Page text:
Why Are Secular Businesses Claiming Religious Rights?

Why Are Secular Businesses Claiming Religious Rights?

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“Can a corporation exercise religion?” federal district court judge John L. Kane recently asked. He answered his own question with a provisional yes. In Newland v Sebelius, the court granted a commercial enterprise a temporary injunction exempting it, for now, from providing female employees with coverage for contraception and sterilization required by the Affordable Care Act. The law exempts religious employers from these requirements, and the Obama administration has offered compromises to Church-affiliated non-profits. But the Newland case seeking and at least temporarily securing exemptions from a generally applicable federal law for an entirely secular enterprise is a new frontier.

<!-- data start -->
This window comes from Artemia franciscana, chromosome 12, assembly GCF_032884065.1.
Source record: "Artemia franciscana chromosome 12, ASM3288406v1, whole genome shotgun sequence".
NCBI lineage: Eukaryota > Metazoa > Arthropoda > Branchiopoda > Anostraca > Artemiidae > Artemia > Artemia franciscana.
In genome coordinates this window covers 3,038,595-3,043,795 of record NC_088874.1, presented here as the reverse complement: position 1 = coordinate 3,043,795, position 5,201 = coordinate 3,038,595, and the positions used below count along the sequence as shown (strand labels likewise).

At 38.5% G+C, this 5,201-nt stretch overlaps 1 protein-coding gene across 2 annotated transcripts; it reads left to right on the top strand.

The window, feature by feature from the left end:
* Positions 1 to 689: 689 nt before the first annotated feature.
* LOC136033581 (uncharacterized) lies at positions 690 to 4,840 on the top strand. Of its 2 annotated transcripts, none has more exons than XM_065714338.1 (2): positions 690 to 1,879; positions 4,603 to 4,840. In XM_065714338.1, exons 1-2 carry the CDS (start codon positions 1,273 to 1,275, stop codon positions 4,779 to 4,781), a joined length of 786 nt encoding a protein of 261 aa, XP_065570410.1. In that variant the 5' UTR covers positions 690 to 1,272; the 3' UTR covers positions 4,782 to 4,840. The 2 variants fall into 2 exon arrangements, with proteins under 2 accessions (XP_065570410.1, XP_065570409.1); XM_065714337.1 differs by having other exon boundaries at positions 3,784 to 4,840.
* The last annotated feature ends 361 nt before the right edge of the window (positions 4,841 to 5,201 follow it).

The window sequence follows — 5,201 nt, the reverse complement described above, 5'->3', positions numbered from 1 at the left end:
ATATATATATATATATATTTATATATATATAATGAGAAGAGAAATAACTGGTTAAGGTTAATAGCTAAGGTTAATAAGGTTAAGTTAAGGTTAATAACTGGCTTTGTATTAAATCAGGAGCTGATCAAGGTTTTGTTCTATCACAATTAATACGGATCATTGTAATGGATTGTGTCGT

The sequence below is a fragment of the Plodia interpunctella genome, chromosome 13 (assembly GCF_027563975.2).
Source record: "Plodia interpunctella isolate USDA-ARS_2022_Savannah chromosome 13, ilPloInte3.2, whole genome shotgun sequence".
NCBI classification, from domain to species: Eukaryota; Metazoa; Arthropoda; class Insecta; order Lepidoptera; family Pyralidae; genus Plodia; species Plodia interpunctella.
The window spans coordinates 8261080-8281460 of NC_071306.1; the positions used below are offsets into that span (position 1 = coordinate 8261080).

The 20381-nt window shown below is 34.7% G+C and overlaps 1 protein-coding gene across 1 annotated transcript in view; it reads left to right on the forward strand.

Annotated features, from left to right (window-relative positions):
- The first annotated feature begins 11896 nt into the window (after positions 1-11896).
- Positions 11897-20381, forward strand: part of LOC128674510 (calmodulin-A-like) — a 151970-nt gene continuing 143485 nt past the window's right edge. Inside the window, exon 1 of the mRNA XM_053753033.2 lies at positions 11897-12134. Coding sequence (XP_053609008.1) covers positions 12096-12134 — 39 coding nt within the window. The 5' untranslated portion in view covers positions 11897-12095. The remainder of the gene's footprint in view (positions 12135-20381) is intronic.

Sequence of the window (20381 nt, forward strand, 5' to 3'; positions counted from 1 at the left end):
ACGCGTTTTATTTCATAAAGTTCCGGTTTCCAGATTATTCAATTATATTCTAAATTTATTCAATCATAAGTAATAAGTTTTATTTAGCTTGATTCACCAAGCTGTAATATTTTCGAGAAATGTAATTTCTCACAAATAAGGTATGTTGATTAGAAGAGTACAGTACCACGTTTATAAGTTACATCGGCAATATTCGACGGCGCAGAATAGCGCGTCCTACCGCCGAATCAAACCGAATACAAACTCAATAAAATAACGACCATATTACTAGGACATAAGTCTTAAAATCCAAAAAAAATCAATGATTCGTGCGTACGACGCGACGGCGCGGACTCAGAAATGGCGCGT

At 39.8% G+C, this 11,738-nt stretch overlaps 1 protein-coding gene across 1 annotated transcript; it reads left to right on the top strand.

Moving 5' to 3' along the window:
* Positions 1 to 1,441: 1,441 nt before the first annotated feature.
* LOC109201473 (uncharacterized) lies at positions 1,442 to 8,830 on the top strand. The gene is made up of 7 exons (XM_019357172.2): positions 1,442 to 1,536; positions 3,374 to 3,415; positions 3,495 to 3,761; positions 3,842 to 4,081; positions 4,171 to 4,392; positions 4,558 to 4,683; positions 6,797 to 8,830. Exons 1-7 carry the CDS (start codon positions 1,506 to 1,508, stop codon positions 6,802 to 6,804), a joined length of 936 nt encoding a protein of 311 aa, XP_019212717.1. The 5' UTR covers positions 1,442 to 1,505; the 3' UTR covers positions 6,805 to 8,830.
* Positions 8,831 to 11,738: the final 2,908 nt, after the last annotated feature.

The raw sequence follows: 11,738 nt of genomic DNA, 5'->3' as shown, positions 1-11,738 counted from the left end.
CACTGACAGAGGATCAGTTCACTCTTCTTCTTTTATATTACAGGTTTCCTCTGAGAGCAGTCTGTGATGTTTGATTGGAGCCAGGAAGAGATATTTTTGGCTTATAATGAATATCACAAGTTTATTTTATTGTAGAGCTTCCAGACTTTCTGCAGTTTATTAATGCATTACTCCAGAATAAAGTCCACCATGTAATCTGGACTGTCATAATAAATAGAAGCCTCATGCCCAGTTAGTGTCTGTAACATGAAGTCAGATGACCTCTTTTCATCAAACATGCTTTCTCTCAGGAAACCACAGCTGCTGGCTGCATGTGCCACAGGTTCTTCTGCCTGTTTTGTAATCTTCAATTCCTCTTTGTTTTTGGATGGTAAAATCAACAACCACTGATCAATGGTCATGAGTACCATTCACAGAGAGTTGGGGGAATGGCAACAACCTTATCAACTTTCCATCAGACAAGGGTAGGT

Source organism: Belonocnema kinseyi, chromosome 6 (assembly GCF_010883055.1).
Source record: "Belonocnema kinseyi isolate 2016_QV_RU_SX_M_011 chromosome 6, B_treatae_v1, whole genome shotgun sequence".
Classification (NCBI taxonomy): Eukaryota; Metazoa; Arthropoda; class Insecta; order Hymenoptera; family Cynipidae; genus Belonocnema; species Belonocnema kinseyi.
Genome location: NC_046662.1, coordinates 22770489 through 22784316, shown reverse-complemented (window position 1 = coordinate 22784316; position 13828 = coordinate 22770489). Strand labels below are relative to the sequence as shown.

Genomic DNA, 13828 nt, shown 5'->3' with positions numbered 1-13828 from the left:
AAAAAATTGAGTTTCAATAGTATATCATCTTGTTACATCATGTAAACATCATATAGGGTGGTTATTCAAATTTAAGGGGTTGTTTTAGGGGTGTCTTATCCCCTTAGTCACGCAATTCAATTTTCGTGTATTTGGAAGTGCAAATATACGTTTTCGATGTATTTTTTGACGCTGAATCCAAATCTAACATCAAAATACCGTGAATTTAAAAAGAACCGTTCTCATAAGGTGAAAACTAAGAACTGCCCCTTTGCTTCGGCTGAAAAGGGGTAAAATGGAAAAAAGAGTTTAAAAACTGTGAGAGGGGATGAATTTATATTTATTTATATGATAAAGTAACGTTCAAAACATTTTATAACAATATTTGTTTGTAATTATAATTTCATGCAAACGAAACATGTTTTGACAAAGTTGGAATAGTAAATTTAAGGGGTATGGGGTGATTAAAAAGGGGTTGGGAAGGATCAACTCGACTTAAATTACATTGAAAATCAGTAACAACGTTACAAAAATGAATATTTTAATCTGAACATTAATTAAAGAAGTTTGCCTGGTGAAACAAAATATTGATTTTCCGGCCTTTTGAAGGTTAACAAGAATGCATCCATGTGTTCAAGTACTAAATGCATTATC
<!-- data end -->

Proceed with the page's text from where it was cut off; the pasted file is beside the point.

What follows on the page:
If religious objections to contraception and sterilization merit an exemption from federal law, then so could religious objections to hiring gay people or single mothers (or married ones, for that matter). Why, after all, should religious teachings on reproduction be privileged over other articles of faith? If the principle underlying the Newland injunction takes hold, it’s hard to imagine any strongly held belief of any religious group that would not merit an exemption from a burdensome federal law.

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